Martin Bohm
Photographer Feature

In Focus: Martin Bohm

Kolla Photographer Feature
Posted on 30/10/2018

Martin Bohm is a Swedish photographer with an edge. A grittier side which shines through in his work.

We can't get enough of his refreshing approach to work and life. We hope you enjoy our conversation with him


Kolla Photographer Martin Bohm

Who are you, where are you from, what do you do?

I’m Martin Bohm, a 26 years old dreamer from Västerås, Sweden. I come from a small town in a small European country, where everything seems perfect, but it’s not.

I want to show the way of being young, wild and free in a place where feelings and culture are suppressed to death, where everything needs to be extremely normative, but you’re not.

Photography is my way of truly expressing my inner voice and I put a lot of my own feelings in both my personal and professional work.

Professionally, I try to listen carefully to my customers while still not losing myself or my essence of creating.

Creatively, I’m in a love-hate relationship with melancholy and therefore I’m kind of dragging myself down there between the commercial gigs, just so I have to create my way out of it and expand my mind.

"My work orbits around one thing, FEELINGS" Martin Bohm

Describe what it's like to be a professional photographer based in Sweden. What's the industry like?

I think the way that the industry is perceived in Sweden varies a whole lot depending on your geographical location, luckily my hometown is at least located pretty close to Stockholm compared to the majority of other small towns.

I started working as a photographer at the local newspaper during my second year in high school, and from there one spark ignited another leading to where I am today, 7 years later, filled with more knowledge and experiences that I ever knew was possible from the start, still feeling like there’s an endless amount of things to learn. I have had the possibility to try different genres and I’m slowly finding my own way, transforming my life around my photography.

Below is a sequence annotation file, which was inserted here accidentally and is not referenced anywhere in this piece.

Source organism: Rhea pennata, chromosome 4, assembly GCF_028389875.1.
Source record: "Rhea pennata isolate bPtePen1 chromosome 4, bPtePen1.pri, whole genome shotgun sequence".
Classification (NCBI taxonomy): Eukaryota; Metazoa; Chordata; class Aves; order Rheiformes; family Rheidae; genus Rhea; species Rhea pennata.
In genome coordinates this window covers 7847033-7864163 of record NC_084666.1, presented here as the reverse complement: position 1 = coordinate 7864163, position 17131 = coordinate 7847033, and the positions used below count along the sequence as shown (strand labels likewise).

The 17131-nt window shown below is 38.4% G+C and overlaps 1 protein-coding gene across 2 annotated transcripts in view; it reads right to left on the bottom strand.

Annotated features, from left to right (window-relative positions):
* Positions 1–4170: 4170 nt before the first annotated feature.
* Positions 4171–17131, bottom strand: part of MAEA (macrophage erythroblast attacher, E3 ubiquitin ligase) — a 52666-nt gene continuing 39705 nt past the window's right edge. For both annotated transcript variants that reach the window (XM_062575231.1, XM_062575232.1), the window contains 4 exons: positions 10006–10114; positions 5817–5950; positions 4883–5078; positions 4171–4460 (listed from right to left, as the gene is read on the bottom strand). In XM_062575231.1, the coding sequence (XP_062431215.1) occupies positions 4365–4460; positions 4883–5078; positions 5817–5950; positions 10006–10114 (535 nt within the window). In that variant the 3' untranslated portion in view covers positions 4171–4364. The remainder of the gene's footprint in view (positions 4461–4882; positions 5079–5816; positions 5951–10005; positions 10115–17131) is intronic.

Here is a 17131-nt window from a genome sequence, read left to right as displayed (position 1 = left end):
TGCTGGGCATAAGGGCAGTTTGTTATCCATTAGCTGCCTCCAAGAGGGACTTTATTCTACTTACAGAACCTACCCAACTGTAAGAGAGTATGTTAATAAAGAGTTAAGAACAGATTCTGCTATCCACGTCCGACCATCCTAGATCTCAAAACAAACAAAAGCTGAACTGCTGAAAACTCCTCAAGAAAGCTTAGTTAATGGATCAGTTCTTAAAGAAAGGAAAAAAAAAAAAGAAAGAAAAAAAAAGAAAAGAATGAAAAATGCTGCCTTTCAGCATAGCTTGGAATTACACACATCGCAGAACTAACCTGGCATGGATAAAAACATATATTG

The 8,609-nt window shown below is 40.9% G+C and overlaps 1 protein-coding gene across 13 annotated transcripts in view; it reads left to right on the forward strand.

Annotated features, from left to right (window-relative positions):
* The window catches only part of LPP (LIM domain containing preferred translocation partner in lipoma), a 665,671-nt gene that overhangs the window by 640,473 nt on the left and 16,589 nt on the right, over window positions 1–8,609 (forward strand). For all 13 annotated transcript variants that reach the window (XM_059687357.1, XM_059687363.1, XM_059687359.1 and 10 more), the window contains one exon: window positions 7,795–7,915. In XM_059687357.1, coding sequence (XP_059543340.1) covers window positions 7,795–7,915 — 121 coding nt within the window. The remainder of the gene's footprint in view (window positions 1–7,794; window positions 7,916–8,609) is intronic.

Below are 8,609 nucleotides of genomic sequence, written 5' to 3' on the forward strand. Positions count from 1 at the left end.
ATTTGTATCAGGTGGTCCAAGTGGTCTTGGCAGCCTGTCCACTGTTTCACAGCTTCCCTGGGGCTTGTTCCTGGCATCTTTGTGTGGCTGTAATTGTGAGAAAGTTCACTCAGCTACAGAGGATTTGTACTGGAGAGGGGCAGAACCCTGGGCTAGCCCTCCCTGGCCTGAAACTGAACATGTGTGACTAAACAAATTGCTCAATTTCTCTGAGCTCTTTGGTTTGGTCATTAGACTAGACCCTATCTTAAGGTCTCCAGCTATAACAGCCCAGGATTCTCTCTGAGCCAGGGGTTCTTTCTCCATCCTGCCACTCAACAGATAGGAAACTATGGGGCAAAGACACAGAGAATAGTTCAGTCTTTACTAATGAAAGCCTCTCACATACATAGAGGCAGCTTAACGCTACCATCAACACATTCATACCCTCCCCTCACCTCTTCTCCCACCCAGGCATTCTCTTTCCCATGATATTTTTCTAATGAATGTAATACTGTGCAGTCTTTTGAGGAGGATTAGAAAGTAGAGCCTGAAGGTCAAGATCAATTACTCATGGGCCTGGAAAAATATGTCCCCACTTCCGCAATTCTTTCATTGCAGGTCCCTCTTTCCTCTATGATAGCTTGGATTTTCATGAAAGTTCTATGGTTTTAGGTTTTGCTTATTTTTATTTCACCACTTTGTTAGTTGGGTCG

So, for me, the industry is what it is and I had to adapt to it early but for someone with two children trying to quit their day job chasing their dream of being a photographer, I can believe it’s something completely different, something harder to adapt to.


Your work ranges from portraits of regular people to celebrities, editorials to fashion, and many other genres. What's the "red line" that ties everything together and identifies your signature style.

My work orbits around one thing, FEELINGS –  I had the opportunity to live and work in Barcelona for about a year and a half. The people I connected with and the colorful experiences I had allowed my mind to expand and blossom, I learned to love and feel.

Since then my main focus has been shifting more and more towards creating honest photographs that encourages the viewer to follow his or her dreams. I want to show that no magical sunset is too far away and no designer dress is too rare to own, you can always do you in your own way and nothing is impossible if you just put your whole heart to it.